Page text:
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South Okanagan

Students toughen up on paddling trip

(Raw video shows the students on their voyage) 

For a dozen students of Waldorf School in the Mission, their first foray into paddling lasted five days and took them through much of the south Okanagan Valley while they paddled giant, 10-man voyageur-type canoes, much like those used by early explorers in the region.

The students, in Grades 6 through 8, recently completed the epic voyage.... which was hosted by and canoes supplied by Selah Outdoor Explorations located on Brown Road in Westbank. The trip took place last week, from Monday to Friday.

While each of the children may have been novice paddlers at the outset, by the end of the fifth day, each was like a seasoned voyageur according to Jordie Bowen, who along with his wife Laurie, own and operate Selah. Their only daughter Catherine, not a student at Waldorf, accompanied the group on the lengthy wilderness expedition.

"For some kids who haven't done much paddling, the first day is pretty rough," explained Bowen. The students were required to paddle a distance of roughly 12 kilometres each of the five days, but on day three the group was 'wind bound' at their overnight encampment at Commander Bay campground.

"We actually got wind bound there on Wednesday," explained Laurie Bowen. `We had just a big enough window of opportunity to escape and we paddled straight across the lake to Okanagan Lake Park South.

On day 1, the group camped in Todd`s RV Park, then spent some time on Rattlesnake Island on day 2 before completing that leg of the trip at Commander Bay.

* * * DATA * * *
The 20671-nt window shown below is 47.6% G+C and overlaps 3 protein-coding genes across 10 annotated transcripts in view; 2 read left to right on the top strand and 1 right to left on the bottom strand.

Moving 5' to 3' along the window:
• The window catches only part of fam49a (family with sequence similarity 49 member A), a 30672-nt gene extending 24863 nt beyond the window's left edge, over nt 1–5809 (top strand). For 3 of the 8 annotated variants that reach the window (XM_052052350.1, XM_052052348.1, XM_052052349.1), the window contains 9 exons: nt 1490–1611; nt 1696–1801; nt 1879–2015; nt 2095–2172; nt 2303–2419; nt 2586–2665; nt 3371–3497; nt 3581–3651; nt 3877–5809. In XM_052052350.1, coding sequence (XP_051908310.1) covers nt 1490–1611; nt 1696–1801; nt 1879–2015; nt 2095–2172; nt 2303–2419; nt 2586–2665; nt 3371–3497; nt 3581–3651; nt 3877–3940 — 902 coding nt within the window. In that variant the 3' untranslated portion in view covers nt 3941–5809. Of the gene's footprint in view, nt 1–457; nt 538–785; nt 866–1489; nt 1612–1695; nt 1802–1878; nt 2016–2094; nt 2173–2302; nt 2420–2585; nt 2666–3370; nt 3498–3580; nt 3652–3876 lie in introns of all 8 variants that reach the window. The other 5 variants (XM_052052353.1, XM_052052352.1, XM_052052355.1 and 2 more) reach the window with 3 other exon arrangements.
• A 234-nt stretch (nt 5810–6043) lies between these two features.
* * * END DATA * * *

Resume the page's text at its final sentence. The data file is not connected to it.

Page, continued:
After their overnight at Okanagan Lake Park, they canoed south to Penticton on Thursday before the group then were transported south to Okanagan Falls campground before concluding their trip Friday with a paddle across Vaseaux lake and a hike to the top of McIntyre Bluff.

"Òur original goal was to canoe Skaha Lake, but because we lost that day due to the wind, we trucked the canoes down to Okanagan Falls Provincial Park," said Bowen.

While learning canoe watercraft, paddling techniques and were prime objects on the agenda, the bigger picture was somewhat more philosophical according to Bowen.

"Those things are some of the aspects to it (the trip), but we wanted to learn more about the cultural and historical aspects of the valley," he explained. "The South Okanagan is one of the most biologically diverse regions in the country. They`ve got loads of different species of animals reptiles etc."

And the perspective offered by the trip is one which the kids will not likely put out of their minds for quite some time.

"Once you paddle the Valley, you never look at it the same way again," said Bowen.

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